Some stress can be healthy because it can encourage you to find a new skill, get things done or do something well. But stress that goes on for a long time can negatively impact all aspects of your health. Being able to manage time and, in turn, stress, is essential for a healthy body and mind. Here’s how to do it.
Learn to Say 'No'
Unless taking responsibility for a specific task is truly important to you (or to your boss), learn to say “no” to tasks that you feel pressured to do. Instead, focus on activities that you enjoy and that will enhance your career and personal development.
Organize a Realistic Schedule
Plan your schedule before your week starts and make sure all the tasks you include are realistic. Don’t strive for perfection. Instead, strive for excellence and don’t worry about things that you simply can’t take on or control.
In addition to your work or class schedule, as well as shopping, laundry, errands and cooking, a realistic and health-promoting schedule should include the following:
- Exercise. Thirty to sixty minutes of exercise each day helps reduce stress and promotes numerous health benefits. To save time and be efficient with exercise, set an alarm and go with a friend or family member. Keep your gym clothes wherever you are (car, office) and make sure to have your gear ready the night before.
- Relaxation. To ease stress, try belly breathing: slow, deep breaths through your nose that fill the stomach, not chest. Do this technique sitting or standing; try it when riding in a car or waiting in line.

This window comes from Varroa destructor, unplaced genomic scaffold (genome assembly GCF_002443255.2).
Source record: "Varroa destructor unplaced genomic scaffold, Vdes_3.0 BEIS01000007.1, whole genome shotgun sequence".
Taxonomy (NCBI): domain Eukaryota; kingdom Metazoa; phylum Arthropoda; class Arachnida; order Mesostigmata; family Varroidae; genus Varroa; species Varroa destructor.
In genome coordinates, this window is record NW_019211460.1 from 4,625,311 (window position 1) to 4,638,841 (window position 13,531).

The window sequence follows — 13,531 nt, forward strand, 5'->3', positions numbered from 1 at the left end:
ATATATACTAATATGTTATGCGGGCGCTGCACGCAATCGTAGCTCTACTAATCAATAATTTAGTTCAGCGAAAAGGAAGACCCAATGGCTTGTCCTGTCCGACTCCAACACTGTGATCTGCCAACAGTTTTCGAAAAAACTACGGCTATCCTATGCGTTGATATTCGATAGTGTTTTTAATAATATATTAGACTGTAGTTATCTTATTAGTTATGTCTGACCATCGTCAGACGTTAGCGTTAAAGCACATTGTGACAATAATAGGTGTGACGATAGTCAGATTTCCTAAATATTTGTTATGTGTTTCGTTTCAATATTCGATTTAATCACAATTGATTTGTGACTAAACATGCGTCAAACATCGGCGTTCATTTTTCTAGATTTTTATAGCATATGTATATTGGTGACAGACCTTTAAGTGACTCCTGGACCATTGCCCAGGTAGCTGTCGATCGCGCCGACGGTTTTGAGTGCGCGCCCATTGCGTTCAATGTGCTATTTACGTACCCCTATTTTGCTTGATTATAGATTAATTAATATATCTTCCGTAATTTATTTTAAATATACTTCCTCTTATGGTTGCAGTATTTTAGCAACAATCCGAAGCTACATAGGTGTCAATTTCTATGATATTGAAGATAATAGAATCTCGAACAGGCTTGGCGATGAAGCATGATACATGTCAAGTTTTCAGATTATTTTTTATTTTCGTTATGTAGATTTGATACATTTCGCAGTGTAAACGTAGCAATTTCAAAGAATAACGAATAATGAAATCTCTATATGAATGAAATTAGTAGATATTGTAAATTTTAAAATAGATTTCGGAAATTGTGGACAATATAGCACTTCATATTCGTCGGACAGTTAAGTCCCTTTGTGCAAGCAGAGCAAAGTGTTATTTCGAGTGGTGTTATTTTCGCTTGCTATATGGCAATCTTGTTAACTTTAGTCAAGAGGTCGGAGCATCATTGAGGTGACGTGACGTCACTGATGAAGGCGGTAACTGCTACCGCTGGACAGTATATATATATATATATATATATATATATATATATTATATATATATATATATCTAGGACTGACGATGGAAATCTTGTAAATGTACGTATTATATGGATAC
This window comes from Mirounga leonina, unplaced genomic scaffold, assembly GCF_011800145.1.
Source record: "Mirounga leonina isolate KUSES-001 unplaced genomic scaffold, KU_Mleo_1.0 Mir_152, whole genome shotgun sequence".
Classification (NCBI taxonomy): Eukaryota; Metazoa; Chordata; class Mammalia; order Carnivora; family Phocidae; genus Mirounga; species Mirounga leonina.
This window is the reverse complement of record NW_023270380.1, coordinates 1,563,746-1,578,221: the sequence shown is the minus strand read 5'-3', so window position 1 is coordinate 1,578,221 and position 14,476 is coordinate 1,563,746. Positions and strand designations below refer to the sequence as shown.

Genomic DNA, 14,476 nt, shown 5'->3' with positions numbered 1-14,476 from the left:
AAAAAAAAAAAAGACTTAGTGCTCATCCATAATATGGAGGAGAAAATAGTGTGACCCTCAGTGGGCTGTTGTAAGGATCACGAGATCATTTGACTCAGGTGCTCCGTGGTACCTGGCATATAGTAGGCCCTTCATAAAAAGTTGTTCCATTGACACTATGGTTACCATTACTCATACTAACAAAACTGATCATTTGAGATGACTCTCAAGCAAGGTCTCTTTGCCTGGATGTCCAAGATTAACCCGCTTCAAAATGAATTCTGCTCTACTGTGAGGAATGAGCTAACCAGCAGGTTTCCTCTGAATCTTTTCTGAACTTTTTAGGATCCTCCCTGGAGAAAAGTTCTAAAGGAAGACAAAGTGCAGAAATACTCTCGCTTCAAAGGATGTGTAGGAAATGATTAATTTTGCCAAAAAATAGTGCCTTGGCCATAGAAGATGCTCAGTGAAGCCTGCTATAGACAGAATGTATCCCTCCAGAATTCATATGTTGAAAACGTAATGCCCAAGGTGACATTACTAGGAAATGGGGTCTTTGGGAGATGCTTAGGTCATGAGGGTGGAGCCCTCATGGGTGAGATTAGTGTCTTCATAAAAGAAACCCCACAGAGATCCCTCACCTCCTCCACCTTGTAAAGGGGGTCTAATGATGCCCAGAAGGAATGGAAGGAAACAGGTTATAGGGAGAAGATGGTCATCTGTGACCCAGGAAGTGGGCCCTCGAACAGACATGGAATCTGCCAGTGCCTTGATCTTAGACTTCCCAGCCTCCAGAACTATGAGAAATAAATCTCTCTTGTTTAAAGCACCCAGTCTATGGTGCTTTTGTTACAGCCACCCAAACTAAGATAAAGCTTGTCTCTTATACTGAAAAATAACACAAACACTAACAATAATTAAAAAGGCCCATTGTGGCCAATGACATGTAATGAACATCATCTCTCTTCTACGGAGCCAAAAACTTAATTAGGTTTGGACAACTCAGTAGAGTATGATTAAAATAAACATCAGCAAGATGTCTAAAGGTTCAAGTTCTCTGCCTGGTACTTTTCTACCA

- Sleep. Do you find it difficult to get out of bed? Do you have a hard time remembering things and concentrating at work or school? Do you fall asleep the moment your head hits the pillow? If so, you might be sleeping too little. Try adding 15 minutes to your sleep schedule each night until you find the amount that keeps you energized the whole day. Most people need 8 to 9 hours of sleep each night.
- Laughter. Laughter reduces stress, boosts your immune system, decreases blood pressure and improves mood. Add laughter to your day by calling a friend or family member who typically makes you laugh, watching a funny movie or video, or inviting friends over for game night.
Create a Prioritized To-Do List
Create your list at the beginning of each day and note which items are the most important and which ones you can put off. Number items by priority, or use color-coding: red for “do this right away,” orange for “do this next,” yellow for “do this last.”
Combine tasks and errands for time efficiency. For example, when making a meal for yourself, make more than one serving; eat one serving now and save the rest for later. Also, when planning your day or even your week, determine what errands you have to run and figure out which ones you can combine into one trip.
Think about what you have to accomplish in the near future, and come up with an action plan to guide you through the workload with minimal stress. Don’t let important tasks build up because they’ll be more stressful to handle in a time-crunched situation.
Eliminate Time-Wasting Activities and Procrastination
Limit time you spend watching shows and videos and surfing the internet. Finish an important task first and then do something to reward yourself. Try to work in intervals: work for 60 to 90 minutes and then take a 10-minute break.
Keep a Time Log
How much time do you actually spend on accomplishing important tasks? How much time do you spend on time-wasting activities? Once you figure out that ratio, try to change your habits to match a more productive — and therefore less stressful — lifestyle.
General Stress-Reducing Tips
- Think about and be grateful for the good things in your life.
- Expect positive outcomes in new situations.
- When you realize you’re stressed, take a 10-minute break to do something you enjoy.
- Take care of your body and mind: eat healthy food, drink enough water each day,
exercise enough, sleep well, relax and laugh often.
Reviewed by: Cynthia Gelke, MFT
Last reviewed: November 2019